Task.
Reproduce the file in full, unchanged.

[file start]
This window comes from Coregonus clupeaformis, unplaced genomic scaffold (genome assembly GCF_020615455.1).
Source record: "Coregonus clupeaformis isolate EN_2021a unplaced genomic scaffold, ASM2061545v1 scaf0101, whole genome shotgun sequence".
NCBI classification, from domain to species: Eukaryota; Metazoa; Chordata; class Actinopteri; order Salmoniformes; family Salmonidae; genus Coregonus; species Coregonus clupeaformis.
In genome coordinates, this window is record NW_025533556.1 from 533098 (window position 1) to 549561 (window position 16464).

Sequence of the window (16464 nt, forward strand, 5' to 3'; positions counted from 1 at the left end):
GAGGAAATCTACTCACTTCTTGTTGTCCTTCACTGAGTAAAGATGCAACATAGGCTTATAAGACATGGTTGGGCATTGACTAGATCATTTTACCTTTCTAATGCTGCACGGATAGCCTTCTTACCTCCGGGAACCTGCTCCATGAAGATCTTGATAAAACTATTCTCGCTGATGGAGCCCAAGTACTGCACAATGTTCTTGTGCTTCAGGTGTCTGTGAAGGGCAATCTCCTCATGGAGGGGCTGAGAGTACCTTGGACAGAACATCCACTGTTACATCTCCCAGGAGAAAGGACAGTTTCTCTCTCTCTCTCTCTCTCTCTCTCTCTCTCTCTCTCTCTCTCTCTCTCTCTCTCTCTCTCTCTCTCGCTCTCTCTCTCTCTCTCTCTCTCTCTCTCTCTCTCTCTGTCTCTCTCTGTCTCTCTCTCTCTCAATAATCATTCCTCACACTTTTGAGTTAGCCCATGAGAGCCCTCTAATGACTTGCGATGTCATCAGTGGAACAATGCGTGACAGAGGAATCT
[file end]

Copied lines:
This window comes from Coregonus clupeaformis, unplaced genomic scaffold (genome assembly GCF_020615455.1).
Source record: "Coregonus clupeaformis isolate EN_2021a unplaced genomic scaffold, ASM2061545v1 scaf0101, whole genome shotgun sequence".
NCBI classification, from domain to species: Eukaryota; Metazoa; Chordata; class Actinopteri; order Salmoniformes; family Salmonidae; genus Coregonus; species Coregonus clupeaformis.
In genome coordinates, this window is record NW_025533556.1 from 533098 (window position 1) to 549561 (window position 16464).

Sequence of the window (16464 nt, forward strand, 5' to 3'; positions counted from 1 at the left end):
GAGGAAATCTACTCACTTCTTGTTGTCCTTCACTGAGTAAAGATGCAACATAGGCTTATAAGACATGGTTGGGCATTGACTAGATCATTTTACCTTTCTAATGCTGCACGGATAGCCTTCTTACCTCCGGGAACCTGCTCCATGAAGATCTTGATAAAACTATTCTCGCTGATGGAGCCCAAGTACTGCACAATGTTCTTGTGCTTCAGGTGTCTGTGAAGGGCAATCTCCTCATGGAGGGGCTGAGAGTACCTTGGACAGAACATCCACTGTTACATCTCCCAGGAGAAAGGACAGTTTCTCTCTCTCTCTCTCTCTCTCTCTCTCTCTCTCTCTCTCTCTCTCTCTCTCTCTCTCTCTCTCTCTCGCTCTCTCTCTCTCTCTCTCTCTCTCTCTCTCTCTCTCTGTCTCTCTCTGTCTCTCTCTCTCTCAATAATCATTCCTCACACTTTTGAGTTAGCCCATGAGAGCCCTCTAATGACTTGCGATGTCATCAGTGGAACAATGCGTGACAGAGGAATCT